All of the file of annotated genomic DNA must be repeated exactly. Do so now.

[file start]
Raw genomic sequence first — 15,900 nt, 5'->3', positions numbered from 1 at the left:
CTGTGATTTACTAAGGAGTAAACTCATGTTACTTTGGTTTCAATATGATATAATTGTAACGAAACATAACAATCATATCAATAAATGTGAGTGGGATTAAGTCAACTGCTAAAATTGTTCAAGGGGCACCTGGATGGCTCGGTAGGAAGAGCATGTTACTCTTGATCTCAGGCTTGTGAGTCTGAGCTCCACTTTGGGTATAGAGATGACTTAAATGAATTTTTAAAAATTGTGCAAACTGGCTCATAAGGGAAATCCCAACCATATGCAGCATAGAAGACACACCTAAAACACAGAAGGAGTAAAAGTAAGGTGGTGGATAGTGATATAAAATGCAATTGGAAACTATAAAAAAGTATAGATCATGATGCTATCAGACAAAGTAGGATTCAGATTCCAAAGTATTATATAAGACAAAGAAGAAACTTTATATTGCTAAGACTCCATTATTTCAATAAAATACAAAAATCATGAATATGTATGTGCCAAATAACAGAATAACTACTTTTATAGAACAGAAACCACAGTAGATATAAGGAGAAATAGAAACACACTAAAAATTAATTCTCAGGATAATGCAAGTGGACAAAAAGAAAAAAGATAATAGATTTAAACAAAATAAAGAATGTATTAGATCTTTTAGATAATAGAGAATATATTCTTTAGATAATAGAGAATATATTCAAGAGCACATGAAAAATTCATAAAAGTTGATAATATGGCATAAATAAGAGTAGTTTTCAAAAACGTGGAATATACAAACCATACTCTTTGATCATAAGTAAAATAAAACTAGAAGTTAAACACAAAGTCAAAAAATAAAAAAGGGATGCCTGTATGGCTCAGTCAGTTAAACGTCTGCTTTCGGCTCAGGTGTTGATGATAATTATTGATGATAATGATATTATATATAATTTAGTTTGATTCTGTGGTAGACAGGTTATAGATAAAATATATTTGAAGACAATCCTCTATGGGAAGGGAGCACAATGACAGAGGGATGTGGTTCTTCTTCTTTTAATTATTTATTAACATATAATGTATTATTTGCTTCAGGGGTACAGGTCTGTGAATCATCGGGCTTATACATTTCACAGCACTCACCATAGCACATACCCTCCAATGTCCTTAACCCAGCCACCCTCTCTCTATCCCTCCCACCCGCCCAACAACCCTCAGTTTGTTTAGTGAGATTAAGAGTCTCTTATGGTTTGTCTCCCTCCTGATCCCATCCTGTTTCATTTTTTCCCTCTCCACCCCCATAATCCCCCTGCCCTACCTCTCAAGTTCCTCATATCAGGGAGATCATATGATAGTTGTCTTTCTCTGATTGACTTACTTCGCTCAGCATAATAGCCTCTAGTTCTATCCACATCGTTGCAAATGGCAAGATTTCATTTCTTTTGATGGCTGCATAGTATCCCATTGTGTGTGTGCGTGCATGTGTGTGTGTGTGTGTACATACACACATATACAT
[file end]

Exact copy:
Raw genomic sequence first — 15,900 nt, 5'->3', positions numbered from 1 at the left:
CTGTGATTTACTAAGGAGTAAACTCATGTTACTTTGGTTTCAATATGATATAATTGTAACGAAACATAACAATCATATCAATAAATGTGAGTGGGATTAAGTCAACTGCTAAAATTGTTCAAGGGGCACCTGGATGGCTCGGTAGGAAGAGCATGTTACTCTTGATCTCAGGCTTGTGAGTCTGAGCTCCACTTTGGGTATAGAGATGACTTAAATGAATTTTTAAAAATTGTGCAAACTGGCTCATAAGGGAAATCCCAACCATATGCAGCATAGAAGACACACCTAAAACACAGAAGGAGTAAAAGTAAGGTGGTGGATAGTGATATAAAATGCAATTGGAAACTATAAAAAAGTATAGATCATGATGCTATCAGACAAAGTAGGATTCAGATTCCAAAGTATTATATAAGACAAAGAAGAAACTTTATATTGCTAAGACTCCATTATTTCAATAAAATACAAAAATCATGAATATGTATGTGCCAAATAACAGAATAACTACTTTTATAGAACAGAAACCACAGTAGATATAAGGAGAAATAGAAACACACTAAAAATTAATTCTCAGGATAATGCAAGTGGACAAAAAGAAAAAAGATAATAGATTTAAACAAAATAAAGAATGTATTAGATCTTTTAGATAATAGAGAATATATTCTTTAGATAATAGAGAATATATTCAAGAGCACATGAAAAATTCATAAAAGTTGATAATATGGCATAAATAAGAGTAGTTTTCAAAAACGTGGAATATACAAACCATACTCTTTGATCATAAGTAAAATAAAACTAGAAGTTAAACACAAAGTCAAAAAATAAAAAAGGGATGCCTGTATGGCTCAGTCAGTTAAACGTCTGCTTTCGGCTCAGGTGTTGATGATAATTATTGATGATAATGATATTATATATAATTTAGTTTGATTCTGTGGTAGACAGGTTATAGATAAAATATATTTGAAGACAATCCTCTATGGGAAGGGAGCACAATGACAGAGGGATGTGGTTCTTCTTCTTTTAATTATTTATTAACATATAATGTATTATTTGCTTCAGGGGTACAGGTCTGTGAATCATCGGGCTTATACATTTCACAGCACTCACCATAGCACATACCCTCCAATGTCCTTAACCCAGCCACCCTCTCTCTATCCCTCCCACCCGCCCAACAACCCTCAGTTTGTTTAGTGAGATTAAGAGTCTCTTATGGTTTGTCTCCCTCCTGATCCCATCCTGTTTCATTTTTTCCCTCTCCACCCCCATAATCCCCCTGCCCTACCTCTCAAGTTCCTCATATCAGGGAGATCATATGATAGTTGTCTTTCTCTGATTGACTTACTTCGCTCAGCATAATAGCCTCTAGTTCTATCCACATCGTTGCAAATGGCAAGATTTCATTTCTTTTGATGGCTGCATAGTATCCCATTGTGTGTGTGCGTGCATGTGTGTGTGTGTGTGTACATACACACATATACAT